return layer2(input), skip

class Layer3(nn.Module):
    #         ┌────────────────┐
    # input --│---> layer3 --+-│--> output
    #  skip --│--------------' │
    #         └────────────────┘
    def forward(self, input_and_skip):
        input, skip = input_and_skip
        return layer3(input) + skip

model = nn.Sequential(Layer1(), Layer2(), Layer3())

Because of the skip connection being represented as a normal parameter, GPipe can move the tensors from partition to partition:

model = GPipe(model, balance=[1, 1, 1], chunks=8)

This seems a fairly straightforward way to implement skip connections. But there is a disadvantage. In the above example, the skip tensor is copied to the second device, but it is never used at the device. Unnecessary copies of skip tensors may waste time and memory. The following section introduces an alternative approach for skip connection.

Long Skip Connections

The disadvantage mentioned above might be catastrophic if it involves unnecessary copies of a large tensor, and/or over many devices. The second case often occurs when implementing long skip connections.

Let’s assume now we have 8 layers between input and output:

latent = layer1(input)
latent = layer2(latent)
latent = layer3(latent)
latent = layer4(latent)
latent = layer5(latent)
latent = layer6(latent)
latent = layer7(latent)
output = layer8(latent) + input  # skip connection

With the prior approach, the skip tensor will be copied to every device, but six devices do not need it. The alternative approach is to expose in which layer the skip tensor is produced and consumed. We introduce the @skippable class decorator to toss the tensor directly, without needing to pass it to irrelevant layers in between. A module can stash a tensor into the storage or pop. This functionality works perfectly fine even when the module is not wrapped by GPipe.

The decorator declares which skip tensors would be stashed or popped in the decorated module. Let us explain how to implement the 8-layer example above using torchgpipe.skip. Here we use the name “skip” for the skip connection between Layer1 and Layer8:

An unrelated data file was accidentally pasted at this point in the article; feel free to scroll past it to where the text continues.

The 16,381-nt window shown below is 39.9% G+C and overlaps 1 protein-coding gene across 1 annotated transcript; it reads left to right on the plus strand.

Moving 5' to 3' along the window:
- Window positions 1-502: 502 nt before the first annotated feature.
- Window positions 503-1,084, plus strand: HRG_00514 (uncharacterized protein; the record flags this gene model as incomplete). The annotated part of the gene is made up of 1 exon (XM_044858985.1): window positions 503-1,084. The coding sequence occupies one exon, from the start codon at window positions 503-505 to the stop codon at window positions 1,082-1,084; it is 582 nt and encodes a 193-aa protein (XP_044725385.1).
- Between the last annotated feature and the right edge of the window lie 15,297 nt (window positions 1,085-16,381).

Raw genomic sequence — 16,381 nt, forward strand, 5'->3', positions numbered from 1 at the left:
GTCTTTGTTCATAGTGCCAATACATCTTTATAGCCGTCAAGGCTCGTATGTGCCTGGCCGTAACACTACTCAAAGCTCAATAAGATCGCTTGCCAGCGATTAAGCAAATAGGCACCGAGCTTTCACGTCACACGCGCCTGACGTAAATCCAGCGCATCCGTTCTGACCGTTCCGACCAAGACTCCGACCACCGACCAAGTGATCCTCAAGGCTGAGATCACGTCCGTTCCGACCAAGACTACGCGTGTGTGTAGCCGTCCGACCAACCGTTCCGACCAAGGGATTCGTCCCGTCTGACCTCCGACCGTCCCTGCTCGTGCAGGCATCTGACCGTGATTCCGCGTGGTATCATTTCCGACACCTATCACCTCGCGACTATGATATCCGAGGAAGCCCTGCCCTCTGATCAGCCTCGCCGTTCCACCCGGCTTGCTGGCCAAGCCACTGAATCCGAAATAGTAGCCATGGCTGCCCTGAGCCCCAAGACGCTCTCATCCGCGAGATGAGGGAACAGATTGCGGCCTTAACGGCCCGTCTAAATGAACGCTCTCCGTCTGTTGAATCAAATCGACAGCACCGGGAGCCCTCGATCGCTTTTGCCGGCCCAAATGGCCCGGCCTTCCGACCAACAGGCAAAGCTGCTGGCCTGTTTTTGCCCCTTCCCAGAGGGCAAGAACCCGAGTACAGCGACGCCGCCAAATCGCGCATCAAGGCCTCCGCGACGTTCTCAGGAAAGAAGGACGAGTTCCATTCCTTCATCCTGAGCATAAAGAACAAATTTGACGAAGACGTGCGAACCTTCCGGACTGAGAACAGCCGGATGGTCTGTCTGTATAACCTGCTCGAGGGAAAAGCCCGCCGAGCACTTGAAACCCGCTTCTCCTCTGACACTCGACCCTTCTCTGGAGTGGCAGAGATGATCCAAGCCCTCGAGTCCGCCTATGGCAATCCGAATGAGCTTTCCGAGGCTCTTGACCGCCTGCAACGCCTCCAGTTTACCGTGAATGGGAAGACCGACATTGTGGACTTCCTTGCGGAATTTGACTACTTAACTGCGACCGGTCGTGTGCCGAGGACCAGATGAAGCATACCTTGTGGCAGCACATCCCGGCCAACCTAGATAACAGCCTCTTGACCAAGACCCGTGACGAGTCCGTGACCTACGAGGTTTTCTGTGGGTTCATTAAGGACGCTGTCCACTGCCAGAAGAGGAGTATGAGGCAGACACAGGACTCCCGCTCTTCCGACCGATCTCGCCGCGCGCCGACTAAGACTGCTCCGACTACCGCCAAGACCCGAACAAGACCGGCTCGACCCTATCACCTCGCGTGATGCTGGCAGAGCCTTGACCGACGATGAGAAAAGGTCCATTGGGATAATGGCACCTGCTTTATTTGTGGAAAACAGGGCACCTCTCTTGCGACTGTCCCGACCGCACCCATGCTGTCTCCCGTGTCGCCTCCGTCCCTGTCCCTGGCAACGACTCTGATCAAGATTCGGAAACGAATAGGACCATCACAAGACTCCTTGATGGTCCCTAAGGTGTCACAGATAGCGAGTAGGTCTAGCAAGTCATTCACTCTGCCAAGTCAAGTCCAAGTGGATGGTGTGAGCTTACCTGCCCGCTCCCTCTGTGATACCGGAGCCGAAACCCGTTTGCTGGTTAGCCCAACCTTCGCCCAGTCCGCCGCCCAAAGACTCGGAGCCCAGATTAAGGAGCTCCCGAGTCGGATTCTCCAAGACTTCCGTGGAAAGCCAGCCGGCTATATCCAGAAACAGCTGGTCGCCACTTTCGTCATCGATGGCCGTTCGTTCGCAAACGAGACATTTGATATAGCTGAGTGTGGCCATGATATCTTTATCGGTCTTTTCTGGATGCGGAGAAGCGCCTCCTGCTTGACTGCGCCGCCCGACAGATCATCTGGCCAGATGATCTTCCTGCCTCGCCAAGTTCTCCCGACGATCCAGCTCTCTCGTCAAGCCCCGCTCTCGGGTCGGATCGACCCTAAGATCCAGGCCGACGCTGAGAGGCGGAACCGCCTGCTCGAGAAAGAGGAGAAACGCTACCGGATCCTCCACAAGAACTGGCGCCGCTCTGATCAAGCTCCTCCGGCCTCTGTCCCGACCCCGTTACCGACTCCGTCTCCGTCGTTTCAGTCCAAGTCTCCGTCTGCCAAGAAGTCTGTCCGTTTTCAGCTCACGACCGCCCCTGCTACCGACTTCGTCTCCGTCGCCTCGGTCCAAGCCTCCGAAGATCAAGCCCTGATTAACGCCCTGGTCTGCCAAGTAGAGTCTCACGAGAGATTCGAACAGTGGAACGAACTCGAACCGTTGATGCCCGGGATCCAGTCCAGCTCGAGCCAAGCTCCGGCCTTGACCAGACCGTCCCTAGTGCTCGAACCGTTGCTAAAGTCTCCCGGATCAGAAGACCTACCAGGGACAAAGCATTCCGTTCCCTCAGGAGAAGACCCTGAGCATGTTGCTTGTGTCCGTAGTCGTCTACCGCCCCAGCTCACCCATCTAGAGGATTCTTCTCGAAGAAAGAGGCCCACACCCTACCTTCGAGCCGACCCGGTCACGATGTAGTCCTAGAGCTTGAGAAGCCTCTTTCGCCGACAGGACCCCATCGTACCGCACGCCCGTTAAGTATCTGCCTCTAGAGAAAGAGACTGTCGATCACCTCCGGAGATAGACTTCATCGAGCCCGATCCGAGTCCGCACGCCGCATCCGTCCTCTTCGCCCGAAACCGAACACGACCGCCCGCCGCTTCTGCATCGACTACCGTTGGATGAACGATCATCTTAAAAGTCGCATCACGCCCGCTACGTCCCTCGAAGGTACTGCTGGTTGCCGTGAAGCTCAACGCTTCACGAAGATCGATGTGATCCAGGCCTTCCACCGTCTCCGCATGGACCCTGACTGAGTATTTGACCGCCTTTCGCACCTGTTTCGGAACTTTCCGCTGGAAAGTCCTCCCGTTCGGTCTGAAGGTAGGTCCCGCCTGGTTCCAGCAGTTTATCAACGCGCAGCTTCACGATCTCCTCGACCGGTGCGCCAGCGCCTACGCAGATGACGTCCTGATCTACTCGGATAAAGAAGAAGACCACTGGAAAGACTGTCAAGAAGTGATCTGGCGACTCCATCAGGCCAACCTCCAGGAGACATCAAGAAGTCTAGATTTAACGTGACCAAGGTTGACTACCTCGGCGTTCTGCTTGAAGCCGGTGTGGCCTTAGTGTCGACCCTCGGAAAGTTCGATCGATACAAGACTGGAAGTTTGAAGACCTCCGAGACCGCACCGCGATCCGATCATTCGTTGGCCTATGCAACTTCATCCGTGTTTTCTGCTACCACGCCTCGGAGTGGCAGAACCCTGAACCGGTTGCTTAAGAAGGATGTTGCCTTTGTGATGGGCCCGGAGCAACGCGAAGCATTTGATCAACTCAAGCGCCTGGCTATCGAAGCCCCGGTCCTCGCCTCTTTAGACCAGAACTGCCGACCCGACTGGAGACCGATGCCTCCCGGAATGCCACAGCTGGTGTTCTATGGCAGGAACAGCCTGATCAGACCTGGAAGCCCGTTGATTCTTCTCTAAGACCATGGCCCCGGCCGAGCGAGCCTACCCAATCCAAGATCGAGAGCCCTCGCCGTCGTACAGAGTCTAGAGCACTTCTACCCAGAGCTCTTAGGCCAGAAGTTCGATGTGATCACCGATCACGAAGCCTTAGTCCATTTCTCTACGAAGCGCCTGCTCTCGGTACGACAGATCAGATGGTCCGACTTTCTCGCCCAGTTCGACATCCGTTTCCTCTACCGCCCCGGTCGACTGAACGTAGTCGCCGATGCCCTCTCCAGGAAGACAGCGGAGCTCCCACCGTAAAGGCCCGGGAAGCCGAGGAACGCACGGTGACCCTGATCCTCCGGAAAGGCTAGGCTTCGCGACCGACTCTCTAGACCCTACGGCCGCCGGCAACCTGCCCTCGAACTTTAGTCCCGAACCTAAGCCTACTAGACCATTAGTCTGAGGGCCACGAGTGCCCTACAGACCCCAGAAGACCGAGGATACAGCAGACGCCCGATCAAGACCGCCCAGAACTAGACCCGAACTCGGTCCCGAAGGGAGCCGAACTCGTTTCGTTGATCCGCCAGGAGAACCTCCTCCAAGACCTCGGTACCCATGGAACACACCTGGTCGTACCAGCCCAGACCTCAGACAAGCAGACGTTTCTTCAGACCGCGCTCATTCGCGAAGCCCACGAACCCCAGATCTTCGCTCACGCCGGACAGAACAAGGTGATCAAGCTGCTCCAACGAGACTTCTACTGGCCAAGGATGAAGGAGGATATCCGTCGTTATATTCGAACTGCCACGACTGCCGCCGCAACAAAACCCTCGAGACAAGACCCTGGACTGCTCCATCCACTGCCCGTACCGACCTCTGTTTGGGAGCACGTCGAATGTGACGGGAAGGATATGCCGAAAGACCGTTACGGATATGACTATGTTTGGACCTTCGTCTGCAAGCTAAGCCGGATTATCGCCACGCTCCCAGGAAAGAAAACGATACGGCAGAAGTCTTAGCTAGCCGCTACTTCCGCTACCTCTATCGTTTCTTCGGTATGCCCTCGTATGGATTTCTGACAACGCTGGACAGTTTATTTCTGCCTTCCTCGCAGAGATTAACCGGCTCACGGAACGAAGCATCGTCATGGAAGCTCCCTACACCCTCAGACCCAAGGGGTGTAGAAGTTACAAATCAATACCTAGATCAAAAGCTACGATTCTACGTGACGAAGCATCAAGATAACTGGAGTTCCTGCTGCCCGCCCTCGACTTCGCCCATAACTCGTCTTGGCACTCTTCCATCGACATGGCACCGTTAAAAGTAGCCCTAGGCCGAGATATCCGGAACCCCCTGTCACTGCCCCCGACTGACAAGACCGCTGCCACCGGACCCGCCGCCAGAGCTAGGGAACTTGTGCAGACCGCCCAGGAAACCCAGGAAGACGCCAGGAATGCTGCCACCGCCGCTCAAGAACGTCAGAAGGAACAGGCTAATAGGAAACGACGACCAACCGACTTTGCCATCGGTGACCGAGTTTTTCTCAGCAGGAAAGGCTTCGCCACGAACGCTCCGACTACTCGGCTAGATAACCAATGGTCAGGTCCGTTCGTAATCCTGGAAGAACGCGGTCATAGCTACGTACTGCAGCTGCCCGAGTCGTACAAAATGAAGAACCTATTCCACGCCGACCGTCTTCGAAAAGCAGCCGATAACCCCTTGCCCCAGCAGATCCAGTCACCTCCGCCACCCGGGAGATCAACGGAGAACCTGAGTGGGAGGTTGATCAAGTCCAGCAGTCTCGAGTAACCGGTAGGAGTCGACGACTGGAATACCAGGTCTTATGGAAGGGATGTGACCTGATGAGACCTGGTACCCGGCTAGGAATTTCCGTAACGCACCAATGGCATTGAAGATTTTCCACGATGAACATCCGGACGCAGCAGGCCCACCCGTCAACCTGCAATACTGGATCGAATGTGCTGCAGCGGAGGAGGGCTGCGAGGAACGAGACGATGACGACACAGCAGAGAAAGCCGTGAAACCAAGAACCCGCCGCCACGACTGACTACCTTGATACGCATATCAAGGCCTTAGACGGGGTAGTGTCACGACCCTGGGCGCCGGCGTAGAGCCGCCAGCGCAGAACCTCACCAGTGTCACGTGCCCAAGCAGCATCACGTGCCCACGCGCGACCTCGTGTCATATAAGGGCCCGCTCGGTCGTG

# Layer1 stashes 'skip'.
class Layer1(nn.Module):

# Layer8 pops 'skip'.
class Layer8(nn.Module):

When Layer1 prepares a skip tensor, it can stash the tensor into the hidden storage by yield stash(). As you may have noticed, we define forward() as a generator instead of a normal function:

class Layer1(nn.Module):
    def forward(self, input):
        skip = input
        yield stash('skip', skip)
        return layer1(input)

Similarly, Layer8 also can pop the stashed skip tensor by yield pop():

class Layer8(nn.Module):
    def forward(self, input):
        skip = yield pop('skip')
        return layer8(input) + skip

Now the intermediate layers do not interact with the skip tensor at all:

class Layer2(nn.Module):
    def forward(self, input):
        return layer2(input)
class Layer7(nn.Module):
    def forward(self, input):
        return layer7(input)

You can design any complex skip connections with @skippable since a skippable module could stash and/or pop multiple skip tensors. However, there are restrictions:

  • Every skip name must be unique within a sequential module.

  • Every skip tensor must be stashed and popped exactly once.

Then, how can we instantiate multiple skippable modules from the same class in a sequential module? You can isolate some skip names into a Namespace. For example, a conceptual U-Net can be designed like this. There are 3 pairs of Encoder and Decoder:

# 1F. Encoder -------- Decoder -- Segment
#        \                /
# 2F.  Encoder ------ Decoder
#          \            /
# 3F.   Encoder ---- Decoder
#            \        /
# 4F.        Bottleneck

class Encoder(nn.Module):

class Decoder(nn.Module):

ns_1f = Namespace()
ns_2f = Namespace()
ns_3f = Namespace()

model = nn.Sequential(

Some skip connection may be conditional on input. However, @skippable doesn’t allow stash() or pop() missing. Instead, it allows None in place of skip tensor:

class MaybeStash(nn.Module):
    def forward(self, input):
        skip = input if test(input) else None
        yield stash('skip', skip)
        return f(input)

class MaybePop(nn.Module):
    def forward(self, input):
        output = f(input)
        skip = yield pop('skip')
        if skip is not None:
            output += skip
        return output

Detecting Recomputation

Checkpointing in GPipe performs forward propagations twice. The second forward propagation is called recomputation. This may cause a problem when a module such as nn.BatchNorm2d updates its running estimates of batch statistics on each forward propagation. It should not update the running estimates again during the recomputation. To avoid updating the running estimates twice, modules’ forward method needs be able to detect that this is the recomputation.

It can be done by is_recomputing(). This function returns True if called during the recomputation:

class Counter(nn.Module):
    def __init__(self):
        self.counter = 0

    def forward(self, input):
        if not is_recomputing():
            self.counter += 1
        return input


deferred_batch_norm=True on GPipe will prevent updating the running statistics twice.